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When Choosing a Counselor, which way do I go?

by Julie Fischer, MSE, Licensed Professional Counselor

And you thought deciding whether or not to see a counselor was tough. Brace yourself! An even more difficult decision awaits...which counselor do you see? How do you find a counselor that's a good fit for you?

For starters, perhaps an insider's view of the world of counseling would be helpful. Health Maintenance Organizations (HMOs) and insurance companies have made this world much more complicated than necessary. Let me try to decipher some of what you may know, and educate you about some things you may not know.

Despite the strict guidelines of your particular HMO, which limit you to a handful of counselors, you DO have a choice of providers for your counseling process. Not only can you decide from among those providers covered by your HMO or insurance, but you can find private practitioners who will take you on as a client. There are many professional counselors who are not "providers" for an HMO (some like me, by choice). Considering these providers significantly broadens your choices when it comes to finding a counselor that is a good fit for you. So, even though they may not be "covered" by your HMO, many counselors in private practice would take you on as a client, and work with you regarding the cost per session to make it affordable for you without utilizing your HMO coverage.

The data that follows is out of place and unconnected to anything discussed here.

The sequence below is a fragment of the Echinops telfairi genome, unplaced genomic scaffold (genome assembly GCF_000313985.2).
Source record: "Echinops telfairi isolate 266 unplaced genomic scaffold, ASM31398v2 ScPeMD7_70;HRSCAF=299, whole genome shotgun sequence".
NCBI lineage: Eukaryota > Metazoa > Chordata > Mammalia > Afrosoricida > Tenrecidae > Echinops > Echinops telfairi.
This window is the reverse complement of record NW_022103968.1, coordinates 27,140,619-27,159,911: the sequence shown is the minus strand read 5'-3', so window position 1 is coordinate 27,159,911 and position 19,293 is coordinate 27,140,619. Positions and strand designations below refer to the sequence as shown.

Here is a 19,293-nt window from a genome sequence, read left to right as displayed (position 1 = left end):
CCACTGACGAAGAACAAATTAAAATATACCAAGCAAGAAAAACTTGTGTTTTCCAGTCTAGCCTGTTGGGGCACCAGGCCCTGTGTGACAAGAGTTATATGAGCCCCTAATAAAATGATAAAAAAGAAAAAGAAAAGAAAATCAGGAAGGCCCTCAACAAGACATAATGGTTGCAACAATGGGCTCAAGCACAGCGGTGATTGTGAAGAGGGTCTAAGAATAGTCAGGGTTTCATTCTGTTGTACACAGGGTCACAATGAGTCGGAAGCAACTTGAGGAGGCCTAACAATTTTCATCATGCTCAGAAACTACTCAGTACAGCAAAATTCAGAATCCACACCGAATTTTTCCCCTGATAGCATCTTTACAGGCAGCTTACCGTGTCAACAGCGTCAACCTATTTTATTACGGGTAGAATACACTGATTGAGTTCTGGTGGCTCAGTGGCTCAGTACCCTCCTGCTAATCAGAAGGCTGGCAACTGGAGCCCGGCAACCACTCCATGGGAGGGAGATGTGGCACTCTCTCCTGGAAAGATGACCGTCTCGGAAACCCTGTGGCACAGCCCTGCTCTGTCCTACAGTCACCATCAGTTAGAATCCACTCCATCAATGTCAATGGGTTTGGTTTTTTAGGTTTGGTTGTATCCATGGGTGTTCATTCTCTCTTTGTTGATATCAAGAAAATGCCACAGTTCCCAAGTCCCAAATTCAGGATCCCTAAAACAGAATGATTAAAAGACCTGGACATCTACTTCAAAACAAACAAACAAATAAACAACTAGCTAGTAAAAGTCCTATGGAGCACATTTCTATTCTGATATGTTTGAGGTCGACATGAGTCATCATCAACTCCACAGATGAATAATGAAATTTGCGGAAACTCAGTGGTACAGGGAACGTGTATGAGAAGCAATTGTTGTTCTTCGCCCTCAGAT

There is in my opinion, a number of reasons you may want to consider seeing a counselor who is not part of an HMO-driven counseling agency. First and foremost, HMO's are primarily about money – saving and making as much as possible. While I understand the business side of counseling and the need to make money, I also believe that any business which delves intimately into people's hearts, minds and souls should have more in mind than the bottom line of making money. And, though the counselors working within these systems may be very competent, kind-hearted and altruistic, the "good ole boys" at the top of the HMO's are not; their main concern is making money! This inevitably creates problems for many of the counselors trying to deliver quality care within this system. I know because I once was one of these counselors. Try as I might, I just couldn't provide the type of quality counseling I knew was possible within the parameters of this large money-making "HMO machine". My focus on ethics and the welfare of the clients, versus the HMO's focus on turning a profit, seemed to too often knock heads.